Journal Reference Style – Formatting with Mendeley
Before submitting your article for peer review, it is important to make sure that the reference style of the journal is followed. Each journal will have their own preferred style for the in-text citations and the reference list. Failure to follow the journal reference style could result in immediate rejection by the editor.
The variations in reference style can be overwhelming:
Are the in-text citations supposed to be superscript numbers, numbers in brackets, or the authors’ last names?
Is the reference list ordered by number or author last name?
How many authors before et al. is used?
What is italicized? What is bolded?
Are both journal volume and issue included?
Are journal names long form or short form?
The best way to simplify this process is to use citation managing software. Mendeley and Endnote are popular choices. You can format your research publication in your preferred style as you write, then change it accordingly to the journal’s preferences. In this guide, we will explain how to style your references for journals using Mendeley.
Choose and Install an Existing Reference Style
Each reference style needs to be installed in Mendeley before you can use it. While in Mendeley, navigate to Citation Styles and click “More Styles…”. Here you will see a list of your installed styles. If you have the journal reference style already installed, then select it.
If you don’t have the journal style, click “Get More Styles” and search for the journal name. Download and install the journal’s style if you found it.
Unfortunately, from time to time the journal style requirements and the citation style formatting are not exactly the same. Perhaps the journal changed their style preferences, or the style was created incorrectly. In either case, you will need to modify the reference style. Hopefully, simply updating the style will remedy the inconsistencies.
Again, navigate to Citation Styles, and click “More Styles…”. Right click on the journal style name and select Update Style. If that does not fix the issues, you can try editing the style yourself. Right click on the journal style name and select Edit Style. This will open a new webpage where you can edit the style.
In this example, we have Ophthalmology reference style, but we need to modify both the in-text citations and the reference list to reflect Vancouver style elements.
First, let’s change the superscript in-text citations to numbered with square brackets. In the sidebar, navigate to Layout, under Inline Citations. Deselect superscript, and add the prefix “[” and the suffix “]”.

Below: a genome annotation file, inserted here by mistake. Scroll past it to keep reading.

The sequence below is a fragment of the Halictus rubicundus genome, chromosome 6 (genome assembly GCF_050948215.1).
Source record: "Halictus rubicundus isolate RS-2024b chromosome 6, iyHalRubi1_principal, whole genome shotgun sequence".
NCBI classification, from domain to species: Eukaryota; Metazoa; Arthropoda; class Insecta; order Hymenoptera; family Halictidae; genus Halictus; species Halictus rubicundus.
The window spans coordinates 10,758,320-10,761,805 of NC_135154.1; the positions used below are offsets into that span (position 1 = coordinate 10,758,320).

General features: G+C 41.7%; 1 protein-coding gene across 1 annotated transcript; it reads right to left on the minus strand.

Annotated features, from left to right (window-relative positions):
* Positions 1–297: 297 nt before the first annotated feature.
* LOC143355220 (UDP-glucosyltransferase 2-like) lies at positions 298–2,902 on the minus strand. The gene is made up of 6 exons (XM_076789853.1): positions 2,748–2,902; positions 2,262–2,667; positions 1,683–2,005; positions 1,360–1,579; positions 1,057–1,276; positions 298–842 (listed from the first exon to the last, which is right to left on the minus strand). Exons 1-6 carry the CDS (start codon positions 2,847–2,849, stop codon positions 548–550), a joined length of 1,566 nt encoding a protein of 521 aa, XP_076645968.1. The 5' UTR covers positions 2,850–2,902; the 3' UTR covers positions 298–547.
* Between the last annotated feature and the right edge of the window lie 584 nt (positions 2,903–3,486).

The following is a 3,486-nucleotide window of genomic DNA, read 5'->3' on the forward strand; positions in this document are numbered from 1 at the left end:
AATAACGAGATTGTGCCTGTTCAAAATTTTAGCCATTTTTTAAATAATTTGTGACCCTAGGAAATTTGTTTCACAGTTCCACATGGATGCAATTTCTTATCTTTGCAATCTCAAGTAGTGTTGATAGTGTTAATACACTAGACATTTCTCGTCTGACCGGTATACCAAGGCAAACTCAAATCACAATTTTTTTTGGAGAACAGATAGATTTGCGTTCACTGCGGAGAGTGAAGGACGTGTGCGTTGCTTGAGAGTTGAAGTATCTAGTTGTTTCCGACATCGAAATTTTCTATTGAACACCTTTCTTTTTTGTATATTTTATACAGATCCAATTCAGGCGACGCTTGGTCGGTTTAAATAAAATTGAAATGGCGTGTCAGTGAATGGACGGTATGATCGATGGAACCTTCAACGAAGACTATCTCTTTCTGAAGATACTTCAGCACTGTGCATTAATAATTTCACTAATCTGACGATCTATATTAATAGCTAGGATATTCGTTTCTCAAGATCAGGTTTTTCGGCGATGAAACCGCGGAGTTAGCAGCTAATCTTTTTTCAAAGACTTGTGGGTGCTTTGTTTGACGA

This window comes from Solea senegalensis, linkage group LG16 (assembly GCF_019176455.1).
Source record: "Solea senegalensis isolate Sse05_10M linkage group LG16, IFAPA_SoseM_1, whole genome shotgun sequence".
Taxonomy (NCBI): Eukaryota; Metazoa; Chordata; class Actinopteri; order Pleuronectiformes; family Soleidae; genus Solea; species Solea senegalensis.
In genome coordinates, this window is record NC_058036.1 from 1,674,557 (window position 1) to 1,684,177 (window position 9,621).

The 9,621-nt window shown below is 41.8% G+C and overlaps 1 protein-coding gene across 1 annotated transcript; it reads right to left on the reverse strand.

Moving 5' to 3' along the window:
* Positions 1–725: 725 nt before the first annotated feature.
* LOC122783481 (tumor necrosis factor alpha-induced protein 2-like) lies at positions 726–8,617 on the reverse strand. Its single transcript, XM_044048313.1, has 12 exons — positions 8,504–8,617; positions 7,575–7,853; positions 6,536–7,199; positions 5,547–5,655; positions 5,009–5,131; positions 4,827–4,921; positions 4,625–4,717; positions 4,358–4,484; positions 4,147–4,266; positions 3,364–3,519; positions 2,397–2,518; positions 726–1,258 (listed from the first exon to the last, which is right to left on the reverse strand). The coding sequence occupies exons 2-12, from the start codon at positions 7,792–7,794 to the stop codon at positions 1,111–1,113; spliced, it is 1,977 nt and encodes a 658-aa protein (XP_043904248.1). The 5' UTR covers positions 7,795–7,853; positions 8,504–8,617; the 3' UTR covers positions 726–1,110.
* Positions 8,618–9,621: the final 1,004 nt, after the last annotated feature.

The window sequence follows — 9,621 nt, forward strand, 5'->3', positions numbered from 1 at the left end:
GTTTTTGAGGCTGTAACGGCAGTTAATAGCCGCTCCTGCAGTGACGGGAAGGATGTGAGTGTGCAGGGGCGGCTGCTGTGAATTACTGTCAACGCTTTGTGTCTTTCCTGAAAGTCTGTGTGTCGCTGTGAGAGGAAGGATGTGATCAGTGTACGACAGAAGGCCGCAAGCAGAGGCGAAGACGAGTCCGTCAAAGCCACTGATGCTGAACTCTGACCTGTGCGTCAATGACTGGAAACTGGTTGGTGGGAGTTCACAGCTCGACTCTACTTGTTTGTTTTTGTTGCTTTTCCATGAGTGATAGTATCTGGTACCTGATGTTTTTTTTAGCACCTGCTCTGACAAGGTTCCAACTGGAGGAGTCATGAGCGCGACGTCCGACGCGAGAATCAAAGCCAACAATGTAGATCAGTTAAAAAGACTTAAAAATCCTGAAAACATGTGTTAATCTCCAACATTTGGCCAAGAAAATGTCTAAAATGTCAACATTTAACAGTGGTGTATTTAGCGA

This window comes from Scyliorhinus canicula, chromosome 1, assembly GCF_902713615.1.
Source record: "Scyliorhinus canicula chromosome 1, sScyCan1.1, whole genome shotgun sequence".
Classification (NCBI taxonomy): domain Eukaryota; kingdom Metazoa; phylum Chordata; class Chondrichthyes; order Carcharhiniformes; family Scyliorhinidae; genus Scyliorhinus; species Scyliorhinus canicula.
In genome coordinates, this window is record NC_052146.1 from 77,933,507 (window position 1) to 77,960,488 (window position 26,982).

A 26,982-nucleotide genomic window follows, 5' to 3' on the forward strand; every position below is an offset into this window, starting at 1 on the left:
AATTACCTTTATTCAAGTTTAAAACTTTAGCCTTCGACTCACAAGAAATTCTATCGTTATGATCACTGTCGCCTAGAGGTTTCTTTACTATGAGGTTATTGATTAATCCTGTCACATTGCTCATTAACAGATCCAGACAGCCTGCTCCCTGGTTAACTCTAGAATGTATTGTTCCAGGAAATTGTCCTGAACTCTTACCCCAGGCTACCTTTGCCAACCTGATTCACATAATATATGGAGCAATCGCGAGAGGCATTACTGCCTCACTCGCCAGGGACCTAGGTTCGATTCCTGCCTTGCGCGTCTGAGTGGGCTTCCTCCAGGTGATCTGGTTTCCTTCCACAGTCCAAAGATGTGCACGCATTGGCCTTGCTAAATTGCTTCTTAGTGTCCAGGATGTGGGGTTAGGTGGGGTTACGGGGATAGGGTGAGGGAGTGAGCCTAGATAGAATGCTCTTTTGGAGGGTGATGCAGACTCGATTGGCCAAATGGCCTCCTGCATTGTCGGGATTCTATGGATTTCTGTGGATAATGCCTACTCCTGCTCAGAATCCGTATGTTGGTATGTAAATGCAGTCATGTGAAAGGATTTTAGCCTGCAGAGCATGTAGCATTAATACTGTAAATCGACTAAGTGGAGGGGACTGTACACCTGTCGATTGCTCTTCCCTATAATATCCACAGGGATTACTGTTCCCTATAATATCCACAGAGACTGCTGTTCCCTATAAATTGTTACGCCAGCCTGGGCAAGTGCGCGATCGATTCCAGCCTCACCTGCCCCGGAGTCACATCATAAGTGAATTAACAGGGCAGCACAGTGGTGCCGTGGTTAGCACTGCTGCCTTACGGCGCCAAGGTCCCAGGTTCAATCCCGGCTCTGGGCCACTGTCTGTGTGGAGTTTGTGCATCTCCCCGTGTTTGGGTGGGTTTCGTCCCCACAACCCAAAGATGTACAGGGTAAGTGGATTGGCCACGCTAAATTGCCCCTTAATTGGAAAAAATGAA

Next, let’s have the journal “issue” appear with brackets for each applicable reference in the reference list. In the sidebar, you will see the item to modify is buried within lists upon lists. To simplify our lives, we can click on the journal volume shown in the Example Bibliography to take us to the right option in the sidebar.
We will have to add the issue variable manually since it is not there already (and not available to modify). In the sidebar, click Group (the parent node of our current spot in the sidebar). Then click the + symbol at the top of the sidebar and select add variable.
Click on the new variable in the sidebar to edit it. Change the variable type to issue, and add the prefix “(” and the suffix “)”.
Search by Example for the Right Journal Reference Style
If you do not want to bother with editing, or wish to cut down on the editing required, you can search by example for a reference style that matches the journal requirements. This is done using the same Mendeley web tool as with editing the styles. Click to the Search by Example tab, pick an example reference, and format it to the journals specifications. Mendeley will produce a list of journal styles, ordered by how closely they match.
In our example, the journal Strahlentherapie und Onkologie was the closest match. We can now just install that style in Mendeley to format our references automatically to the target journal’s specifications.
If you do not mind a little coding, you can edit the style files manually without going through the web interface. Find the .csl file for the style you wish to modify. The citationstyles.org project has made hundreds available for download here.
Once you have the .csl file, open it using any text or XML editor, and edit the file to reflect the target reference style. Save the modified style in your Mendeley styles folder and it will appear in your list of available styles. Be sure to save a copy elsewhere on your computer in case a Mendeley update deletes your custom style.
While not perfect, citation managing software simplifies research publication by automatically formatting references. With this guide, you can now more easily find the right reference style and modify it as needed to comply with any journal’s specifications.